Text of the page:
• 66 Metascore
    • 50 Nick Schager
    If not for its outsize IMAX presentation, this handsome nonfiction film would be little more than an uplifting episode of PBS's "Nature."
    • 64 Metascore
    • 50 Nick Schager
    As a director, Estevez exhibits a bland visual sense, but he does manage to convey some of his scenic locations' multifaceted textures. Mostly, though, his dramatically inert, spiritually generic The Way seems like it was far more fun to shoot than it is to endure.
    • 66 Metascore
    • 50 Nick Schager
    Short on genuine suspense and long on righteous anger, the film is bolstered by a sturdy performance by Darín that brings emotional nuance to an underwritten role.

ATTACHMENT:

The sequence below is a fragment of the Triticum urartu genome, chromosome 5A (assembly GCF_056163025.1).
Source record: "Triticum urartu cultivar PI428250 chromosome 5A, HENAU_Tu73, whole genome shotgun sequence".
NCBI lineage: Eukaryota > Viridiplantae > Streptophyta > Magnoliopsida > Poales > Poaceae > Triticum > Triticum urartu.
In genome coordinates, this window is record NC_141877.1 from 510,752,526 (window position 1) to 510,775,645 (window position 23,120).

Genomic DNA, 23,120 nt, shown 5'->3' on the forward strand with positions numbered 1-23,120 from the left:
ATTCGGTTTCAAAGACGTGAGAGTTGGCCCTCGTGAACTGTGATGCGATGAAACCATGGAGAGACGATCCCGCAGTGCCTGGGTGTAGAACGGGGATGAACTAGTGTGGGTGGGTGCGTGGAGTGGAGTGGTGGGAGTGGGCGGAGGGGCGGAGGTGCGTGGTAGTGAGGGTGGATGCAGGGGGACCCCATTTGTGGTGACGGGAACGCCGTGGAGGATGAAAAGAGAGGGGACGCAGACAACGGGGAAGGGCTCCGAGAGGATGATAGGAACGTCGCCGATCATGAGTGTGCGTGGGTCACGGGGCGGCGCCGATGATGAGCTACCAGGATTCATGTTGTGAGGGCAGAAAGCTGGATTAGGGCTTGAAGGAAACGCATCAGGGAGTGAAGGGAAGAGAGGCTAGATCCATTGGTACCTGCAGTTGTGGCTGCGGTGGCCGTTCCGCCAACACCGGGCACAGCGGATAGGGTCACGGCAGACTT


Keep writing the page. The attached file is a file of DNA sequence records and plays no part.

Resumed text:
• 49 Metascore
    • 50 Nick Schager
    Its scenario and criminals devoid of any representational depth, and without any substantial ideas underlying its carnage, the film ultimately just assumes the sadistically pragmatic POV of its one-dimensional thugs, pitilessly doling out brutality as a practical means to an end.
    • 80 Metascore
    • 50 Nick Schager
    A poignant sense of time's unyielding forward progress and a mood of deep adolescent sorrow aren't enough to overshadow the insufferable blankness of Goodbye First Love's navel-gazing protagonists.
    • 62 Metascore
    • 50 Nick Schager
    42
    The film elevates the story of Jackie Robinson to that of cornball legend rather than just honoring his legitimately uplifting, heroic saga by telling it straight.
    • 54 Metascore
    • 50 Nick Schager
    Boasts an evocative sense of environment and the feel of working with one's hands, but otherwise rummages around in search of substance and subtlety.
    • 65 Metascore
    • 50 Nick Schager